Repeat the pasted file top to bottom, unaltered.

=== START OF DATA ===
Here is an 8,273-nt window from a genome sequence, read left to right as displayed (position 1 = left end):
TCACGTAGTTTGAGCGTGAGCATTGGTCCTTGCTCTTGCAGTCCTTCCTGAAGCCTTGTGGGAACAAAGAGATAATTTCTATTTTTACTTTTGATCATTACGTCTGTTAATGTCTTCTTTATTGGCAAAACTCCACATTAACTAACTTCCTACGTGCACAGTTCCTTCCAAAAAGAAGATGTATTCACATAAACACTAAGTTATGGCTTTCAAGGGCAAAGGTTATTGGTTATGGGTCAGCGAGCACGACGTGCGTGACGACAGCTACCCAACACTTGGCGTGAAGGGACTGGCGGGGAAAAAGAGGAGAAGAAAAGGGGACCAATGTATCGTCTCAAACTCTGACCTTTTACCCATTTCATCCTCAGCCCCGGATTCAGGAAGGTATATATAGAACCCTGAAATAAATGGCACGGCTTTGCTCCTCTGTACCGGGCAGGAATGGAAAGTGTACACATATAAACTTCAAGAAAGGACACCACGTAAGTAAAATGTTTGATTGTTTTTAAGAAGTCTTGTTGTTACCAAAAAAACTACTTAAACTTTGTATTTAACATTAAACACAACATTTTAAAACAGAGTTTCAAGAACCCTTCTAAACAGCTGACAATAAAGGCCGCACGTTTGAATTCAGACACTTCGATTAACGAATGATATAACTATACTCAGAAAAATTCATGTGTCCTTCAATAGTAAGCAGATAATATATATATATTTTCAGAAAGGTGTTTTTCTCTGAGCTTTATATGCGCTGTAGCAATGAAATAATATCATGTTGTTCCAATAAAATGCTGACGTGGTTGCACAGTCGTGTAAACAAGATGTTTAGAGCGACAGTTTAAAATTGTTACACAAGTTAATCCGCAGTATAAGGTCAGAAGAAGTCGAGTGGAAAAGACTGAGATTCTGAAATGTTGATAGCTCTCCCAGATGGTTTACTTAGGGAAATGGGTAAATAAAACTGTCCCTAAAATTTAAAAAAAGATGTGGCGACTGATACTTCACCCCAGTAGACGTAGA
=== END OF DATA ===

Here is an 8,273-nt window from a genome sequence, read left to right as displayed (position 1 = left end):
TCACGTAGTTTGAGCGTGAGCATTGGTCCTTGCTCTTGCAGTCCTTCCTGAAGCCTTGTGGGAACAAAGAGATAATTTCTATTTTTACTTTTGATCATTACGTCTGTTAATGTCTTCTTTATTGGCAAAACTCCACATTAACTAACTTCCTACGTGCACAGTTCCTTCCAAAAAGAAGATGTATTCACATAAACACTAAGTTATGGCTTTCAAGGGCAAAGGTTATTGGTTATGGGTCAGCGAGCACGACGTGCGTGACGACAGCTACCCAACACTTGGCGTGAAGGGACTGGCGGGGAAAAAGAGGAGAAGAAAAGGGGACCAATGTATCGTCTCAAACTCTGACCTTTTACCCATTTCATCCTCAGCCCCGGATTCAGGAAGGTATATATAGAACCCTGAAATAAATGGCACGGCTTTGCTCCTCTGTACCGGGCAGGAATGGAAAGTGTACACATATAAACTTCAAGAAAGGACACCACGTAAGTAAAATGTTTGATTGTTTTTAAGAAGTCTTGTTGTTACCAAAAAAACTACTTAAACTTTGTATTTAACATTAAACACAACATTTTAAAACAGAGTTTCAAGAACCCTTCTAAACAGCTGACAATAAAGGCCGCACGTTTGAATTCAGACACTTCGATTAACGAATGATATAACTATACTCAGAAAAATTCATGTGTCCTTCAATAGTAAGCAGATAATATATATATATTTTCAGAAAGGTGTTTTTCTCTGAGCTTTATATGCGCTGTAGCAATGAAATAATATCATGTTGTTCCAATAAAATGCTGACGTGGTTGCACAGTCGTGTAAACAAGATGTTTAGAGCGACAGTTTAAAATTGTTACACAAGTTAATCCGCAGTATAAGGTCAGAAGAAGTCGAGTGGAAAAGACTGAGATTCTGAAATGTTGATAGCTCTCCCAGATGGTTTACTTAGGGAAATGGGTAAATAAAACTGTCCCTAAAATTTAAAAAAAGATGTGGCGACTGATACTTCACCCCAGTAGACGTAGA